The “Great Publishing Resignation” Exposes the Failings of the Industry

From Book Riot:

On March 12, 2022, four editors from two Big 5 publishing houses, all mid-level employees, publicly announced their resignations on Twitter.

“It’s funny how it happened because I think it was three or four of us who quit on the same day. We definitely didn’t plan it, even though it was a big moment on Twitter,” said a former Big 5 editor who spoke to me with condition of anonymity.

One former Tor editor, Molly McGhee, posted their resignation letter on Twitter. McGhee wrote that her promotion was denied even though her acquisition, The Atlas Six by Olivie Blake, hit the New York Times Best Seller list. Making it to that list is a “career high” for an editor, according to McGhee, but she was told that she needed more training to be considered for a promotion.

McGhee didn’t have an issue with her employer, Macmillan, but finds there’s a “systematic prejudice against junior employees” like her. “When the great masters of editing die, or retire, what will happen to all their apprentices? Like me, they will have left before they became a master themself. Soon, our great publishers will be staffed only with novices. I find myself asking: what will books look like then?” she ended the letter.

The United States has been hit with the so-called “Great Resignation” since the COVID-19 pandemic. Many Americans quit their jobs, chose to stay home, or looked for better opportunities elsewhere. Dubbed the “Great Publishing Resignation” by Twitter users, the phenomenon has just recently hit the publishing industry.

Two editors from Hachette also threw in the towel on that fateful day in March: Angeline Rodriguez, who is now a literary agent at WME, and Hillary Sames, who has since moved to another industry. Rodriguez didn’t explain her reasons for leaving but tweeted goodbye on Orbit, while Sames, also from the same imprint, wrote that she’s “leaving NYC and publishing.”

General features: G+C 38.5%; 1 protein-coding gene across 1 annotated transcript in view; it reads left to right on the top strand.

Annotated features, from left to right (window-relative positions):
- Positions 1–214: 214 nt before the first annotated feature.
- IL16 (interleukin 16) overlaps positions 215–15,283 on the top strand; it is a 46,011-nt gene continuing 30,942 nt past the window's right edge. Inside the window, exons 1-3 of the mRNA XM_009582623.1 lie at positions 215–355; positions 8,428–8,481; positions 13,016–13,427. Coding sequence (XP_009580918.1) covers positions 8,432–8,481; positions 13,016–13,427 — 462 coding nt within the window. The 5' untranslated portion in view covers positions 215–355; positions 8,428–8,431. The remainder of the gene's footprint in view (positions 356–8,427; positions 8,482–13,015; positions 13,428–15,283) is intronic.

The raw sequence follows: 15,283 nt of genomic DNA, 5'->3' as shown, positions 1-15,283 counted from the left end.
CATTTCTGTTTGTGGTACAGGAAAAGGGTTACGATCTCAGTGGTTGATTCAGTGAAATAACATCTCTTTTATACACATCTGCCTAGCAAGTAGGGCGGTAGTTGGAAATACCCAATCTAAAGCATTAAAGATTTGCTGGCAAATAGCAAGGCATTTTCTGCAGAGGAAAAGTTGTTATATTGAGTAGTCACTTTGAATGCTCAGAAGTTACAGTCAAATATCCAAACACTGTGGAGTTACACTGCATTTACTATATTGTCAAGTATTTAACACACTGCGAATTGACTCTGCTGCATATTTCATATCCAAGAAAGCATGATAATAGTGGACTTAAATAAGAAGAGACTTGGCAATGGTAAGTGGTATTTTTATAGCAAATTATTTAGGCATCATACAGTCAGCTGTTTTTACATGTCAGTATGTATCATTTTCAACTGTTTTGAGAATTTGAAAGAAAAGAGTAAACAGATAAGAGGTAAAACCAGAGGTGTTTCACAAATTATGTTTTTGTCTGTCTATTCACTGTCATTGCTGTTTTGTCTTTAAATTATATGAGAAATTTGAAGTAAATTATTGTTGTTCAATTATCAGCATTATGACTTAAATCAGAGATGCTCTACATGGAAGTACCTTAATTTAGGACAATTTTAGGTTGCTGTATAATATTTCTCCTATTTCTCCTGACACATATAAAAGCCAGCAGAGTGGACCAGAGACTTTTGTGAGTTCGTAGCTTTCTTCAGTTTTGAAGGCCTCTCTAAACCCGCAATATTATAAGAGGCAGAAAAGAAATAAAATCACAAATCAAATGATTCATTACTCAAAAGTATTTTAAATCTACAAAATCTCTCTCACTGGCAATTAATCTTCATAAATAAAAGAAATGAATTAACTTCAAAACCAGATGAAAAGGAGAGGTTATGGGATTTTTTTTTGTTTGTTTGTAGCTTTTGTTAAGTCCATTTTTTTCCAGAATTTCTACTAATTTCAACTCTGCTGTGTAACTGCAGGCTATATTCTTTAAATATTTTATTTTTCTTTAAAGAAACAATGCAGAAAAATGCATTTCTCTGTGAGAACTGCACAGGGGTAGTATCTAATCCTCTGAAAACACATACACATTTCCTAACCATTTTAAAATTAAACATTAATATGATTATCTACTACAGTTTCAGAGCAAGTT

At Macmillan, meanwhile, Erin Siu, also bid goodbye to publishing on that day; she has since taken a new, non-publishing role.

. . . .

Apart from McGhee, it’s unclear what provoked the editors to quit, even publicly announce their job departures on a similar day in March. But according to the former Big 5 editor I spoke with for this story, the low-wage work and the unwillingness to allow employees to move out of New York City, the book publishing industry’s capital in the U.S., are the final straw.

“The reason that I left my job in publishing was pretty much 95% because I was not allowed to continue to work remotely… And I wanted to move out of New York City because it’s very expensive and very hard to save money, especially [with] what they pay you with publishing salary.”

Link to the rest at Book Riot

One of the more interesting aspects of the Two Years (or thereabouts) of Covid for PG is how many people became accustomed to working from someplace other than an office in a large city or its environs and then decided they didn’t want to go back to their former work lifestyle.